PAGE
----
Location: Bilwa Parvat, Haridwar (Uttarakhand)
Famous For: One of the major Siddhapeeths in India
Situated atop the Bilwa Parvat, on Shivalik Hills, Mansa Devi is approximately 2.5 km from the main township of Haridwar. One of the most visited temples in North India, the temple is known for being the holy abode of Goddess Mansa, the wife of Nag Vasuki and the brainchild of Saint Kashyap. The main temple has two idols of the presiding deity – Mansa Devi, one with three mouths and five arms, while the other one has eight arms. Continue reading “Mansa Devi Temple” »
Location: In Haridwar, Uttarakhand
Famous For: Being the point where the Ganges enters plains
One of the most famous and most visited sites of Haridwar, Har ki Pauri is considered as one of its five main holy sites. It is believed to be the sacred place where Lord Shiva and Lord Vishnu, two great Hindu Gods, appeared in the Vedic era. This place is considered equivalent to the Dashashwamedh Ghat in Banaras, in religious terms. It is also said that Brahma, the Hindu God of Creation, performed a yagna at the Har ki Pauri. The ghat is also said to have the holy footprints of Lord Vishnu. Continue reading “Har Ki Pauri” »
People visit Haridwar to forget all their worldly desires, anxieties and ‘unholy’ things connected with their lives. Haridwar has the ‘Panch Teerth’ mentioned in the Puranas located within the district mainly known as Gangadwara (Har-ki-Pauri), Kushwart Ghat, Kankhal, Bilwa Teerth (Mansa Devi) and Neel Parvat (Chandi Devi). Read the list ahead to know more about the attractions in Haridwar. Continue reading “Attractions in Haridwar” »
Other Names: Impeyan Pheasant, Impeyan Monal
Range: The Himalayas, from eastern Afghanistan to western China
Subspecies: None recognized at this time, but current studies may place birds in northwestern India has a new subspecies as they lack the white rump and have more green on breast.
Habitat: Mountainous regions; in summer, they are found in rocky, grass covered meadows and winters in coniferous and mixed forests.
Continue reading “Monal Bird” »
The state animal of Uttarakhand is Musk Deer, also known as ‘Kasturi Mrig’.
It is said that Musk Deer, the state animal of Uttarakhand, is the most primitive among the deer family. It is believed to be even more primitive than the ‘true deer’ belonging to the family Cervidae. The state animal of Uttarakhand belongs to the genus ‘Moschus’: it is only genus of family ‘Moschidae’. Continue reading “Musk Deer” »
A festival not only gives a welcome break but also adds colors to our life. Basant Panchami is the festival celebrating spring season which comes accompanied by a huge variety of flowers presenting a riot of colors to the environment. Basant Panchami is also referred to as Sripanchami. Goddess Saraswati is worshipped all over India on the occasion of Basant Panchami. Continue reading “Basant Panchami” »
The people of Uttarakhand have great enthusiasm for their festivals. Harela is curiously a Kumauni festival celebrated to mark the beginning of the rainy season or the monsoon. The celebration falls on the first day of Shrawan and ten days before the due date kernels of either five or seven kinds of grains are mixed together and sown in clay pots inside a room, using tiny baskets filled with fertile soil. This ceremonious sowing is done either by the head of the family or the family priest. Holy water is sprinkled on every family member after the worship is over for peace.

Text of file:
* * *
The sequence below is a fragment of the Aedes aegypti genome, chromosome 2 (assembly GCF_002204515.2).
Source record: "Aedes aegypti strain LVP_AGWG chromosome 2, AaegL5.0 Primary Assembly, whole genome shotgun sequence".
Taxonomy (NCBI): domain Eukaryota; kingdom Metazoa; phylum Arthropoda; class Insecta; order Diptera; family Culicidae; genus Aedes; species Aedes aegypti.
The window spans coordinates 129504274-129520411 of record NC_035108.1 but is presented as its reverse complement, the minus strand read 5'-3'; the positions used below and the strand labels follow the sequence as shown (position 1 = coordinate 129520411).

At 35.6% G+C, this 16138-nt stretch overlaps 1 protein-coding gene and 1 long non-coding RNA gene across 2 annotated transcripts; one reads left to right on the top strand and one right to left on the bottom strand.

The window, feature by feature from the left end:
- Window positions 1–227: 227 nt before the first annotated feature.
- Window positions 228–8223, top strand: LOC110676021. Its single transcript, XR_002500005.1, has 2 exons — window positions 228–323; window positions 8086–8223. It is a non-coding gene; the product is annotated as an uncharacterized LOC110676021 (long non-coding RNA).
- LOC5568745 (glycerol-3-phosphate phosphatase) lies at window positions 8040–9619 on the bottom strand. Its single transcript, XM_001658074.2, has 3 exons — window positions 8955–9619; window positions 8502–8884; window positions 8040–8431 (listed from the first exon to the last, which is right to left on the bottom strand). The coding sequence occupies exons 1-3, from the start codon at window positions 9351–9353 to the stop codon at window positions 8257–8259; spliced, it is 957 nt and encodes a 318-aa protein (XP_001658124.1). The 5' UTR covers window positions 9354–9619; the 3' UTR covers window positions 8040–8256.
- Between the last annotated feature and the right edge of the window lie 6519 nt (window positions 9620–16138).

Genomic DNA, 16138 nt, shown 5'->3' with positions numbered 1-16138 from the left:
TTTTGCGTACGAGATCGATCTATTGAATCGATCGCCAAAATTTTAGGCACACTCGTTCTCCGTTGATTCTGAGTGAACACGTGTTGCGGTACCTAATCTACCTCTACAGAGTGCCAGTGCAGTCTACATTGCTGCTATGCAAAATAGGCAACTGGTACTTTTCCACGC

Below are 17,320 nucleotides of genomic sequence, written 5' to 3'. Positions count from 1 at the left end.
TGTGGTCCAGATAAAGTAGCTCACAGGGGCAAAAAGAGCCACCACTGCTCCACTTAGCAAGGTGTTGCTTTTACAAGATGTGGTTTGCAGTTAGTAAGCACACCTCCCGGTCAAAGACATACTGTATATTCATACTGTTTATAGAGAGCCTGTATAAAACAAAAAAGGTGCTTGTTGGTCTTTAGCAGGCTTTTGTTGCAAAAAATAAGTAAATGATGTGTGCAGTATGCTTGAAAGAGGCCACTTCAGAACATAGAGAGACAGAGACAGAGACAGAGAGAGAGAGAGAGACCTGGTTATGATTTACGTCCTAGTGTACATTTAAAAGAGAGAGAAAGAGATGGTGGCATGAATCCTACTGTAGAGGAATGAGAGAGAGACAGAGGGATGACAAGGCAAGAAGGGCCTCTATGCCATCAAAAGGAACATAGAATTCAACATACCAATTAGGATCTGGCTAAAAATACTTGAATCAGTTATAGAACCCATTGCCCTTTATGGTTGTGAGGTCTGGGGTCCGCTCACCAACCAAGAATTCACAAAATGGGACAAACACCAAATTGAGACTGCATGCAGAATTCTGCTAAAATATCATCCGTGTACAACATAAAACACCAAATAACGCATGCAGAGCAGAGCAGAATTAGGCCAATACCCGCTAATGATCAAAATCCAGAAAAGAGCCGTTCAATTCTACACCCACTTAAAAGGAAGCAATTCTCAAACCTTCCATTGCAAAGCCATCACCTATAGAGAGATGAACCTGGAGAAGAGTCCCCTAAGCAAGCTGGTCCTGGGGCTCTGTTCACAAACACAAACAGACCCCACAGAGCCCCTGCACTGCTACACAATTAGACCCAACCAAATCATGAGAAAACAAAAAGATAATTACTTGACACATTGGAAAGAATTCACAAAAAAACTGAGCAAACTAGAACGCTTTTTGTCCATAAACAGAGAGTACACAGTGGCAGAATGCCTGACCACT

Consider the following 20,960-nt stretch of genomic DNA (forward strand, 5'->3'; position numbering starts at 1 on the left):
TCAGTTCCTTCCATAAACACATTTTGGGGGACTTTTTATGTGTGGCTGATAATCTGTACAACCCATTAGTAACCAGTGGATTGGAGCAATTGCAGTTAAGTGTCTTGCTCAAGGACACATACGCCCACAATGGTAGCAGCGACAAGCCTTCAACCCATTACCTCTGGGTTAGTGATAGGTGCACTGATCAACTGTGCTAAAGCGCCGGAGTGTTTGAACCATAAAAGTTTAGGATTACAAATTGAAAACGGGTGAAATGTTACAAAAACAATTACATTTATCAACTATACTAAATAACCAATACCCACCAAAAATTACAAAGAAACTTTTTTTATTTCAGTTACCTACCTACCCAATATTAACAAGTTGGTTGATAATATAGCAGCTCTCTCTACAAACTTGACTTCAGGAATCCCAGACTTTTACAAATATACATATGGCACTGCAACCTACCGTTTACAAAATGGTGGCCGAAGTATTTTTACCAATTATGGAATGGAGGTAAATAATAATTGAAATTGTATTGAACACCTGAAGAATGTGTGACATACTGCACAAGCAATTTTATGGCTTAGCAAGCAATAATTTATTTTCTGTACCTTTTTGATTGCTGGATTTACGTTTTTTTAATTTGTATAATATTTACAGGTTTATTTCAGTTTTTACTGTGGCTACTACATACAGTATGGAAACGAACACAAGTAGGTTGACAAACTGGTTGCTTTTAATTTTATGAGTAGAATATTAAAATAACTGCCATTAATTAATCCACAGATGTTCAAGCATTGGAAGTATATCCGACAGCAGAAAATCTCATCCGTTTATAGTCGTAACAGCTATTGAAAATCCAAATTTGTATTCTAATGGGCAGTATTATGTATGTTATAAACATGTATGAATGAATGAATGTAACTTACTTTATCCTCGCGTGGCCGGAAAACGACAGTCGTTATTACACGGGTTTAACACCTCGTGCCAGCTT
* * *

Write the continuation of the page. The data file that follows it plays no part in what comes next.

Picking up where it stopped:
The grains which germinate symbolize the bountiful future harvest of a farmer. The connotation of Harela lies in the fact that it offers an occasion to the farmer to test the qualities or defects of the seeds he has in his store. The festival becomes an occasion to give token monetary allowances or pocket money to the young girls of the family. The tender green shoots (hence called Harela) that germinate are cut off on the tenth day and people put them on their heads and behind their ears.
Bhaitauli, on the other hand, falls in the month of Chaitra of Hindu calendar. It is celebrated on the first day of Saavan with lots of pomp and splendor everywhere. On this day the fathers (and after their demise, the brothers) visit the conjugal home of their sisters with lots of gifts. It is basically to see if their sisters are happy and content there or not. The religious rites and rituals during this festival are feted with much admiration.
Ganga Dusshera is celebrated in Uttarakhand with lot of enthusiasm. This festival starts on the tenth day of Jaishtha (May-June) according to the Hindu calendar. It begins on the Amavasya night (dark moon night) and continues till Dashami tithi or the tenth phase of the moon. The ‘Aarti’ is held in Haridwar and thousands of people attend it. Continue reading “Ganga Dussehra” »
Sankranti or Sankrant is derived from a Sanskrit word meaning ‘to move’ and usually symbolizes a harvest festival not only in India but in many South-East Asian countries as well. Makar Sankranti is one of the major festivals of the Indian subcontinent. The festival usually falls in the middle of January, generally on / around the 14th of the month. Continue reading “Makar Sankranti” »
The land of Uttarakhand is known for numerous fairs and festivals. All the festivals celebrated here have an immense deal of ceremonial grace and magnificence. Both the festivals of Phool Dei and Olgia/ Ghee Sankranti have a relation with nature and people pray for abundant crops and general well being of their families. People sing, dance and prepare special ceremonial dishes to please gods and their palates. Continue reading “Phool Dei” »